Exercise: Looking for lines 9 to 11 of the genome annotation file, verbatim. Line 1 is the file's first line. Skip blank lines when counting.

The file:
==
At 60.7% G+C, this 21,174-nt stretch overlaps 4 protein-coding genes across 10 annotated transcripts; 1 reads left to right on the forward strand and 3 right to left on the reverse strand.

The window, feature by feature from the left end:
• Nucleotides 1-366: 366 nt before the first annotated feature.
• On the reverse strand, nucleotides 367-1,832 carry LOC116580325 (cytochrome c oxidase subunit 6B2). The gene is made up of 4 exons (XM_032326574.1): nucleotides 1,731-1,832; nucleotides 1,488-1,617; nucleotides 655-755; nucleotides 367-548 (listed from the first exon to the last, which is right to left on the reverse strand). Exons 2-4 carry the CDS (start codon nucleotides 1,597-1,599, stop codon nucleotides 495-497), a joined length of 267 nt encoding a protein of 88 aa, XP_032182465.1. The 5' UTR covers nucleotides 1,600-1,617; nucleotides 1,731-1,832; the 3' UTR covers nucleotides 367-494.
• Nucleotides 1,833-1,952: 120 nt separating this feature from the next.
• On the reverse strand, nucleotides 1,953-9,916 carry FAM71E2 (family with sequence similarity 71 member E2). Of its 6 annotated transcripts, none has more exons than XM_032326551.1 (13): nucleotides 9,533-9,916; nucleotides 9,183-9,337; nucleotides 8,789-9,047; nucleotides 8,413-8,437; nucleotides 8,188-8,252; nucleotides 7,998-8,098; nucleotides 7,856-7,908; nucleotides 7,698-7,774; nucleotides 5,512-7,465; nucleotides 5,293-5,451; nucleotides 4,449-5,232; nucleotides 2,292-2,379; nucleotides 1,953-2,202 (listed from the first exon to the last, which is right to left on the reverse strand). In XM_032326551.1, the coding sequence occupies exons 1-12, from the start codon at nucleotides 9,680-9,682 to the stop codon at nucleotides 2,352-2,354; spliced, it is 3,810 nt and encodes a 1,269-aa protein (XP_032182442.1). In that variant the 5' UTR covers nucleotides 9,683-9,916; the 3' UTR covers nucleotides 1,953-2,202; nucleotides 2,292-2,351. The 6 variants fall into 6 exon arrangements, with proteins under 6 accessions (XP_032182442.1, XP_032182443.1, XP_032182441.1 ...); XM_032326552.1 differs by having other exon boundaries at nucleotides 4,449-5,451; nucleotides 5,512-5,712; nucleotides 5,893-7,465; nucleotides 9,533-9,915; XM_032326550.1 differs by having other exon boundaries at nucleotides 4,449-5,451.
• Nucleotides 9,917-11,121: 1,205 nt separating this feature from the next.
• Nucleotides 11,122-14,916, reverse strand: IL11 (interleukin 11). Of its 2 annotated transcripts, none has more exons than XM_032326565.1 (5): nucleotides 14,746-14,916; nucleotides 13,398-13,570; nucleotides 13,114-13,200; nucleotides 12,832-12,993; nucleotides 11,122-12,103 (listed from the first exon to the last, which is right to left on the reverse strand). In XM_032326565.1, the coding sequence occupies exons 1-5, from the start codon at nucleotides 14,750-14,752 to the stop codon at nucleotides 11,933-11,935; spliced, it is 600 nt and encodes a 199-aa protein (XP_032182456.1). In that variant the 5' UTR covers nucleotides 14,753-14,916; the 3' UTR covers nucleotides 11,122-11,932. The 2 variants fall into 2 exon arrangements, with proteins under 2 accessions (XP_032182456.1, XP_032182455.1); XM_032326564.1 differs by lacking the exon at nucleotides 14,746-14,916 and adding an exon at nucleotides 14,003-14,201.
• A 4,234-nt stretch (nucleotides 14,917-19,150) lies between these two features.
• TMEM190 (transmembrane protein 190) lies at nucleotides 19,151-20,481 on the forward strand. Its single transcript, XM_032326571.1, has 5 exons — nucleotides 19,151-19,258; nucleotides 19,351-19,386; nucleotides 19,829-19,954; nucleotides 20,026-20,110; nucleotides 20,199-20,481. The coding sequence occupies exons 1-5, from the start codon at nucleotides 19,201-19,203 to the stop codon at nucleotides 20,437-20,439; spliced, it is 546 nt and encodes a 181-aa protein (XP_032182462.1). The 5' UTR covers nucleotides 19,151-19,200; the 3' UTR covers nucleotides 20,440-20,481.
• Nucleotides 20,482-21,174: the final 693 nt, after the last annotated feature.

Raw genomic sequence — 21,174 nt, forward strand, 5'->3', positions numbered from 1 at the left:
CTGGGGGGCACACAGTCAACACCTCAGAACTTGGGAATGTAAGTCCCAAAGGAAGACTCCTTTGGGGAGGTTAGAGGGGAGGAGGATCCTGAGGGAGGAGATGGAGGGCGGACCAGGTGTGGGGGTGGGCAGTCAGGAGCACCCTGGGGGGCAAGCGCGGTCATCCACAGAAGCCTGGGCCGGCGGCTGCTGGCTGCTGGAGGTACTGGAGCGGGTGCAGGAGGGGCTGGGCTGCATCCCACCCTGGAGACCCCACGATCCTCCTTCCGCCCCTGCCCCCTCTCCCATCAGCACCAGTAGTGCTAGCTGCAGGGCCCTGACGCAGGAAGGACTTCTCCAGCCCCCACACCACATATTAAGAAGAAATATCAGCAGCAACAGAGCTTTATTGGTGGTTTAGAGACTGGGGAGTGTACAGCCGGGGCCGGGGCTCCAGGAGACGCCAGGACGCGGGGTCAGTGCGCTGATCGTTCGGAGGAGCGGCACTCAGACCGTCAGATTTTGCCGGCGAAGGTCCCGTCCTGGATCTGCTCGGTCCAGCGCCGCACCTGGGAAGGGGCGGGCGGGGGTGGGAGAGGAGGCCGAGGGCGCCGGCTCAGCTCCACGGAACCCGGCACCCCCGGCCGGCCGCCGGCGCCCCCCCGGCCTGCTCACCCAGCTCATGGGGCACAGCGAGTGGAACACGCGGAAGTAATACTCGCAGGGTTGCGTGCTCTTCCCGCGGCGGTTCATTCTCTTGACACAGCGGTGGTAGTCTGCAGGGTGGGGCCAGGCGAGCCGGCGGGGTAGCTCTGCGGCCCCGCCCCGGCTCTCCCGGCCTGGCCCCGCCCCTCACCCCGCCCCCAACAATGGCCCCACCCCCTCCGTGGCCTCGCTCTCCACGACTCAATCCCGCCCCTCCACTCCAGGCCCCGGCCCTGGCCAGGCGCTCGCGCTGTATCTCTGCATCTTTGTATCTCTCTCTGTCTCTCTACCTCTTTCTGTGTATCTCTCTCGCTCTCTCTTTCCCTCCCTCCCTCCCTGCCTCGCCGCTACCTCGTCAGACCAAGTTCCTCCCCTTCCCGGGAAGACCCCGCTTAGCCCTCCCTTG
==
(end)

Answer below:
• A 4,234-nt stretch (nucleotides 14,917-19,150) lies between these two features.
• TMEM190 (transmembrane protein 190) lies at nucleotides 19,151-20,481 on the forward strand. Its single transcript, XM_032326571.1, has 5 exons — nucleotides 19,151-19,258; nucleotides 19,351-19,386; nucleotides 19,829-19,954; nucleotides 20,026-20,110; nucleotides 20,199-20,481. The coding sequence occupies exons 1-5, from the start codon at nucleotides 19,201-19,203 to the stop codon at nucleotides 20,437-20,439; spliced, it is 546 nt and encodes a 181-aa protein (XP_032182462.1). The 5' UTR covers nucleotides 19,151-19,200; the 3' UTR covers nucleotides 20,440-20,481.
• Nucleotides 20,482-21,174: the final 693 nt, after the last annotated feature.